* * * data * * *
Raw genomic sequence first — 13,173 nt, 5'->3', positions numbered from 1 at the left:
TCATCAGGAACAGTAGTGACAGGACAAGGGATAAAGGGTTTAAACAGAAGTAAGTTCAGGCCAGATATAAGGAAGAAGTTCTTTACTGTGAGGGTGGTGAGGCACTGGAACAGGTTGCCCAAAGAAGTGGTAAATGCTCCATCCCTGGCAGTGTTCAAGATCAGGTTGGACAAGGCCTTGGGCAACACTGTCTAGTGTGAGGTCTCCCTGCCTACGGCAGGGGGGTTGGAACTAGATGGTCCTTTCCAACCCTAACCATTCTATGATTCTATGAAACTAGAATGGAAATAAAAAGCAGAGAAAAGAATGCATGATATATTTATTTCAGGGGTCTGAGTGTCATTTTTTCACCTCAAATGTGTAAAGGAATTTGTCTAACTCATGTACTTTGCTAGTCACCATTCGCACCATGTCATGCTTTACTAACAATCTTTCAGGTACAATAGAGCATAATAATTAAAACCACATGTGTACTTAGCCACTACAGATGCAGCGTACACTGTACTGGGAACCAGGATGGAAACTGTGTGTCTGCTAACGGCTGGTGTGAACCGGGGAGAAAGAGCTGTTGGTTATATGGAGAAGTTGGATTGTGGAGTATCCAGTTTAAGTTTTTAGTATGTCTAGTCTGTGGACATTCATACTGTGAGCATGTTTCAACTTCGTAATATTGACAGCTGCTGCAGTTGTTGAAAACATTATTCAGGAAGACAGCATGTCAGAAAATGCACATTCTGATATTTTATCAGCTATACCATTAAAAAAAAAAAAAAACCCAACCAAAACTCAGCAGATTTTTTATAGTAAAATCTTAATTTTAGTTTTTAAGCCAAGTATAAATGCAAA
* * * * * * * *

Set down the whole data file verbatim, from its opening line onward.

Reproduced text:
Raw genomic sequence first — 13,173 nt, 5'->3', positions numbered from 1 at the left:
TCATCAGGAACAGTAGTGACAGGACAAGGGATAAAGGGTTTAAACAGAAGTAAGTTCAGGCCAGATATAAGGAAGAAGTTCTTTACTGTGAGGGTGGTGAGGCACTGGAACAGGTTGCCCAAAGAAGTGGTAAATGCTCCATCCCTGGCAGTGTTCAAGATCAGGTTGGACAAGGCCTTGGGCAACACTGTCTAGTGTGAGGTCTCCCTGCCTACGGCAGGGGGGTTGGAACTAGATGGTCCTTTCCAACCCTAACCATTCTATGATTCTATGAAACTAGAATGGAAATAAAAAGCAGAGAAAAGAATGCATGATATATTTATTTCAGGGGTCTGAGTGTCATTTTTTCACCTCAAATGTGTAAAGGAATTTGTCTAACTCATGTACTTTGCTAGTCACCATTCGCACCATGTCATGCTTTACTAACAATCTTTCAGGTACAATAGAGCATAATAATTAAAACCACATGTGTACTTAGCCACTACAGATGCAGCGTACACTGTACTGGGAACCAGGATGGAAACTGTGTGTCTGCTAACGGCTGGTGTGAACCGGGGAGAAAGAGCTGTTGGTTATATGGAGAAGTTGGATTGTGGAGTATCCAGTTTAAGTTTTTAGTATGTCTAGTCTGTGGACATTCATACTGTGAGCATGTTTCAACTTCGTAATATTGACAGCTGCTGCAGTTGTTGAAAACATTATTCAGGAAGACAGCATGTCAGAAAATGCACATTCTGATATTTTATCAGCTATACCATTAAAAAAAAAAAAAAACCCAACCAAAACTCAGCAGATTTTTTATAGTAAAATCTTAATTTTAGTTTTTAAGCCAAGTATAAATGCAAA